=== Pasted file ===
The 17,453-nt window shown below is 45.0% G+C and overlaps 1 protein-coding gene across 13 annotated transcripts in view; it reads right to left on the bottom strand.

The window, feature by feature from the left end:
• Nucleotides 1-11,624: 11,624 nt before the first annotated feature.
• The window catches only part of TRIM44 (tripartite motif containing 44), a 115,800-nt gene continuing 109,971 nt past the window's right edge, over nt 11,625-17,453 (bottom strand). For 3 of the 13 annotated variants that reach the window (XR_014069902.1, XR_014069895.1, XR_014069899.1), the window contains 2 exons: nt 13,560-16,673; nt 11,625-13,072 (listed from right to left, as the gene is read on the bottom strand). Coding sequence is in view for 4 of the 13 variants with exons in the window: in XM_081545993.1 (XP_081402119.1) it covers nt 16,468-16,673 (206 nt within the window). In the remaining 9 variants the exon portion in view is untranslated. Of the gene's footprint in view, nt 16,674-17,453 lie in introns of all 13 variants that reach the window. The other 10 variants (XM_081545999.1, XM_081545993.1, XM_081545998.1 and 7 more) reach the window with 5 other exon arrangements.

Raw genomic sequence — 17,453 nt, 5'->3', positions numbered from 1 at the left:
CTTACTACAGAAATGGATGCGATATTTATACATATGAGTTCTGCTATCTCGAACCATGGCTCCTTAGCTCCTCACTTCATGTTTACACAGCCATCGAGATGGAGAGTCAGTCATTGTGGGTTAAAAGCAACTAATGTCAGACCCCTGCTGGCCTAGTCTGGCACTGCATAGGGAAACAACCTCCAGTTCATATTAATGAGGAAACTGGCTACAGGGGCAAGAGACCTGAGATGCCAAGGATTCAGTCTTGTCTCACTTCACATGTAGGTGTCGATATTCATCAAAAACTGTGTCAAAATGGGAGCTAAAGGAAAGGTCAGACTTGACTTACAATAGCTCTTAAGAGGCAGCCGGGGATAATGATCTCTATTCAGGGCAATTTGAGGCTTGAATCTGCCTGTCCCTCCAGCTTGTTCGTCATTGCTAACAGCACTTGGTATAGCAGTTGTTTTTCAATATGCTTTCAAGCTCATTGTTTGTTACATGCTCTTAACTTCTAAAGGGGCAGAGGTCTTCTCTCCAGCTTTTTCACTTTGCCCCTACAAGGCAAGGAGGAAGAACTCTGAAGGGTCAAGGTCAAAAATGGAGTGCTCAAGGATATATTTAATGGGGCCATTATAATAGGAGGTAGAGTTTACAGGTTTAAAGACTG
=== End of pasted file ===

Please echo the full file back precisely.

The 17,453-nt window shown below is 45.0% G+C and overlaps 1 protein-coding gene across 13 annotated transcripts in view; it reads right to left on the bottom strand.

The window, feature by feature from the left end:
• Nucleotides 1-11,624: 11,624 nt before the first annotated feature.
• The window catches only part of TRIM44 (tripartite motif containing 44), a 115,800-nt gene continuing 109,971 nt past the window's right edge, over nt 11,625-17,453 (bottom strand). For 3 of the 13 annotated variants that reach the window (XR_014069902.1, XR_014069895.1, XR_014069899.1), the window contains 2 exons: nt 13,560-16,673; nt 11,625-13,072 (listed from right to left, as the gene is read on the bottom strand). Coding sequence is in view for 4 of the 13 variants with exons in the window: in XM_081545993.1 (XP_081402119.1) it covers nt 16,468-16,673 (206 nt within the window). In the remaining 9 variants the exon portion in view is untranslated. Of the gene's footprint in view, nt 16,674-17,453 lie in introns of all 13 variants that reach the window. The other 10 variants (XM_081545999.1, XM_081545993.1, XM_081545998.1 and 7 more) reach the window with 5 other exon arrangements.

Raw genomic sequence — 17,453 nt, 5'->3', positions numbered from 1 at the left:
CTTACTACAGAAATGGATGCGATATTTATACATATGAGTTCTGCTATCTCGAACCATGGCTCCTTAGCTCCTCACTTCATGTTTACACAGCCATCGAGATGGAGAGTCAGTCATTGTGGGTTAAAAGCAACTAATGTCAGACCCCTGCTGGCCTAGTCTGGCACTGCATAGGGAAACAACCTCCAGTTCATATTAATGAGGAAACTGGCTACAGGGGCAAGAGACCTGAGATGCCAAGGATTCAGTCTTGTCTCACTTCACATGTAGGTGTCGATATTCATCAAAAACTGTGTCAAAATGGGAGCTAAAGGAAAGGTCAGACTTGACTTACAATAGCTCTTAAGAGGCAGCCGGGGATAATGATCTCTATTCAGGGCAATTTGAGGCTTGAATCTGCCTGTCCCTCCAGCTTGTTCGTCATTGCTAACAGCACTTGGTATAGCAGTTGTTTTTCAATATGCTTTCAAGCTCATTGTTTGTTACATGCTCTTAACTTCTAAAGGGGCAGAGGTCTTCTCTCCAGCTTTTTCACTTTGCCCCTACAAGGCAAGGAGGAAGAACTCTGAAGGGTCAAGGTCAAAAATGGAGTGCTCAAGGATATATTTAATGGGGCCATTATAATAGGAGGTAGAGTTTACAGGTTTAAAGACTG